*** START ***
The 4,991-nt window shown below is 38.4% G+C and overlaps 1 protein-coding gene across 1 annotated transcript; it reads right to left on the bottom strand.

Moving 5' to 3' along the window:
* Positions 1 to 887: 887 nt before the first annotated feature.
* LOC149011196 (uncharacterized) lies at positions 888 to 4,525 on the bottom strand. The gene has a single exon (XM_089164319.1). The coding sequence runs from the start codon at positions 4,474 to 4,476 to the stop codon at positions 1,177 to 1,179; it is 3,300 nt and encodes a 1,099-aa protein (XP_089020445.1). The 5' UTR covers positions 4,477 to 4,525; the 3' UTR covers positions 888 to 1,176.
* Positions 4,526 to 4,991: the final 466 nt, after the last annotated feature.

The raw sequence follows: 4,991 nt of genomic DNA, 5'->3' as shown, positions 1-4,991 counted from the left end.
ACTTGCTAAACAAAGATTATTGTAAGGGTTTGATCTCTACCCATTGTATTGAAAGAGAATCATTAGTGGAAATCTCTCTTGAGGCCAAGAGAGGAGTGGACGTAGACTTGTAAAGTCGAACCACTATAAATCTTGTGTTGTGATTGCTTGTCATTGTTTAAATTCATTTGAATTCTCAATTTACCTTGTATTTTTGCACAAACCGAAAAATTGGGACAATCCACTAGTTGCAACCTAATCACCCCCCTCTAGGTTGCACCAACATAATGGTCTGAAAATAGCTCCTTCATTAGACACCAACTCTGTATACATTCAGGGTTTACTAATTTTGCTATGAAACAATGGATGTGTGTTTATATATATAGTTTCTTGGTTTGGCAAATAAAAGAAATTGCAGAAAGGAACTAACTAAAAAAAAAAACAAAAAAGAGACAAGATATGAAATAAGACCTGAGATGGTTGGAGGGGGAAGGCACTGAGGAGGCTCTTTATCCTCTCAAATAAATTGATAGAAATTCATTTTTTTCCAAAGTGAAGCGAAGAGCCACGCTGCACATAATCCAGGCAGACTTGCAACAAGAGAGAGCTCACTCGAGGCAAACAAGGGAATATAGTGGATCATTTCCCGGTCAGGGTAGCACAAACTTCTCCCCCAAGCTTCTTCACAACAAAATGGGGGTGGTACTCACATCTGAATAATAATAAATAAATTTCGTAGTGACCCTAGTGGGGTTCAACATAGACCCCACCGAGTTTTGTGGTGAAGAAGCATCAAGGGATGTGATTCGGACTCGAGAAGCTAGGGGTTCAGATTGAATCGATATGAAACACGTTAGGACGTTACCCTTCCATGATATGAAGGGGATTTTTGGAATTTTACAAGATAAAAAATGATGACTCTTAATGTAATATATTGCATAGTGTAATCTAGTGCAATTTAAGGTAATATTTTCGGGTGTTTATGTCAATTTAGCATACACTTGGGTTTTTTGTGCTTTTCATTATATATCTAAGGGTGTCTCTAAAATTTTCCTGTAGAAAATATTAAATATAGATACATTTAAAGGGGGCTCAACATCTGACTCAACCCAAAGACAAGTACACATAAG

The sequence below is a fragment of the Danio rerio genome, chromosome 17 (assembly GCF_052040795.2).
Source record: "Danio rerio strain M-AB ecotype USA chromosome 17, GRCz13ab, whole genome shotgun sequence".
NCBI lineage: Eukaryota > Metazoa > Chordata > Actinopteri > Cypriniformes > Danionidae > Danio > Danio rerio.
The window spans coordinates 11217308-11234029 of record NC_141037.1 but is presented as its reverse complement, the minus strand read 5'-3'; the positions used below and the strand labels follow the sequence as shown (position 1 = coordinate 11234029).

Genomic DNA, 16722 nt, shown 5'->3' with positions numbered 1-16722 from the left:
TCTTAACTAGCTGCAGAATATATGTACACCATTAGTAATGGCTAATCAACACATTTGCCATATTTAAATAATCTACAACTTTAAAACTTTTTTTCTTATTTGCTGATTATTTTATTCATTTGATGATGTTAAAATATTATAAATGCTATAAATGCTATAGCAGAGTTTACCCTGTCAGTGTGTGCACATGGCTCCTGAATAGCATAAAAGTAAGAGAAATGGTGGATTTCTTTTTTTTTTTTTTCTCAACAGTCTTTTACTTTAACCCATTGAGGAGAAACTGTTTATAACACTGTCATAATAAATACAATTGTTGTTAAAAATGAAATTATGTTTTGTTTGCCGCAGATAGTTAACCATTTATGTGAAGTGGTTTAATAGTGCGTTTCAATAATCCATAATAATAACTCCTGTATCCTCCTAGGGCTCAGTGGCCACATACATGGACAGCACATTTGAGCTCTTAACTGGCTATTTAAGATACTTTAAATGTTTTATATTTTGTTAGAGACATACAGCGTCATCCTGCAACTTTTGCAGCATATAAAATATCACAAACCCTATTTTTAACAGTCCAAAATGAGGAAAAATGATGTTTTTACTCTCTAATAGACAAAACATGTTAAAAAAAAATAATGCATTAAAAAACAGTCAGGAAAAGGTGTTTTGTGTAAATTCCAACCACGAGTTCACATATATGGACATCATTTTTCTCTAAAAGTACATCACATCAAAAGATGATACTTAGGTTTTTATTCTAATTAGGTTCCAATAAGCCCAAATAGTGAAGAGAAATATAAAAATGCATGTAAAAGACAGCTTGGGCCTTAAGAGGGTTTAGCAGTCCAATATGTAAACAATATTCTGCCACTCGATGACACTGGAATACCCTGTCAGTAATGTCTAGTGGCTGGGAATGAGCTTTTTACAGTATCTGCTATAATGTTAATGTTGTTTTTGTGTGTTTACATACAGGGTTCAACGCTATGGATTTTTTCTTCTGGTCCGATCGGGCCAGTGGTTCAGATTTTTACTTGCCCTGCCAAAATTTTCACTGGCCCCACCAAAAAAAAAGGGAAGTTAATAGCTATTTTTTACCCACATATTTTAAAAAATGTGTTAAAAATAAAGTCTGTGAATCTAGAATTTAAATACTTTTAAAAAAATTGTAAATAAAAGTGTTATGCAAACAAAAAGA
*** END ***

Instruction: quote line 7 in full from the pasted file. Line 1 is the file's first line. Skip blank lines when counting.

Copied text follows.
ACTTGCTAAACAAAGATTATTGTAAGGGTTTGATCTCTACCCATTGTATTGAAAGAGAATCATTAGTGGAAATCTCTCTTGAGGCCAAGAGAGGAGTGGACGTAGACTTGTAAAGTCGAACCACTATAAATCTTGTGTTGTGATTGCTTGTCATTGTTTAAATTCATTTGAATTCTCAATTTACCTTGTATTTTTGCACAAACCGAAAAATTGGGACAATCCACTAGTTGCAACCTAATCACCCCCCTCTAGGTTGCACCAACATAATGGTCTGAAAATAGCTCCTTCATTAGACACCAACTCTGTATACATTCAGGGTTTACTAATTTTGCTATGAAACAATGGATGTGTGTTTATATATATAGTTTCTTGGTTTGGCAAATAAAAGAAATTGCAGAAAGGAACTAACTAAAAAAAAAAACAAAAAAGAGACAAGATATGAAATAAGACCTGAGATGGTTGGAGGGGGAAGGCACTGAGGAGGCTCTTTATCCTCTCAAATAAATTGATAGAAATTCATTTTTTTCCAAAGTGAAGCGAAGAGCCACGCTGCACATAATCCAGGCAGACTTGCAACAAGAGAGAGCTCACTCGAGGCAAACAAGGGAATATAGTGGATCATTTCCCGGTCAGGGTAGCACAAACTTCTCCCCCAAGCTTCTTCACAACAAAATGGGGGTGGTACTCACATCTGAATAATAATAAATAAATTTCGTAGTGACCCTAGTGGGGTTCAACATAGACCCCACCGAGTTTTGTGGTGAAGAAGCATCAAGGGATGTGATTCGGACTCGAGAAGCTAGGGGTTCAGATTGAATCGATATGAAACACGTTAGGACGTTACCCTTCCATGATATGAAGGGGATTTTTGGAATTTTACAAGATAAAAAATGATGACTCTTAATGTAATATATTGCATAGTGTAATCTAGTGCAATTTAAGGTAATATTTTCGGGTGTTTATGTCAATTTAGCATACACTTGGGTTTTTTGTGCTTTTCATTATATATCTAAGGGTGTCTCTAAAATTTTCCTGTAGAAAATATTAAATATAGATACATTTAAAGGGGGCTCAACATCTGACTCAACCCAAAGACAAGTACACATAAG